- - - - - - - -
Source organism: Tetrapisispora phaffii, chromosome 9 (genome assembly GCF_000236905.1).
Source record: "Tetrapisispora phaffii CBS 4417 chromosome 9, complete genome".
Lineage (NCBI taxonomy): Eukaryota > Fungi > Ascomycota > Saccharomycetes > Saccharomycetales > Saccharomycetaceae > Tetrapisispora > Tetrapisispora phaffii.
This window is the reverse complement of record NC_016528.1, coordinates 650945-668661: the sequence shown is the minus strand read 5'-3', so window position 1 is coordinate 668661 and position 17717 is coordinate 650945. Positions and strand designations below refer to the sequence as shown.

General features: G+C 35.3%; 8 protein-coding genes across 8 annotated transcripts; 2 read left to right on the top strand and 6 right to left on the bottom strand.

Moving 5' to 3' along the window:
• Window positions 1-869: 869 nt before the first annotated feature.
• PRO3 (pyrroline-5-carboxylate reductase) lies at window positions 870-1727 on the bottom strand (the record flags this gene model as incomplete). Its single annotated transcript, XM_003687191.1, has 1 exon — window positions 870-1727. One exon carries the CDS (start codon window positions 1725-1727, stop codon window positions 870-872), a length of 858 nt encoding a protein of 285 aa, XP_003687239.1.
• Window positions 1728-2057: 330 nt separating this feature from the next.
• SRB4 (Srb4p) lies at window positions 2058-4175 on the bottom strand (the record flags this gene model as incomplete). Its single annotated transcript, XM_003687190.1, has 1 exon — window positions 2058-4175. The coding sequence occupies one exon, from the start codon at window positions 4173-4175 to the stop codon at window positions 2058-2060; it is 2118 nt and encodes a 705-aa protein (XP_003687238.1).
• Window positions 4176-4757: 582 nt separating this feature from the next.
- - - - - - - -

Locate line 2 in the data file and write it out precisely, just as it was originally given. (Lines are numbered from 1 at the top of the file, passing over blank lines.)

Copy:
Source record: "Tetrapisispora phaffii CBS 4417 chromosome 9, complete genome".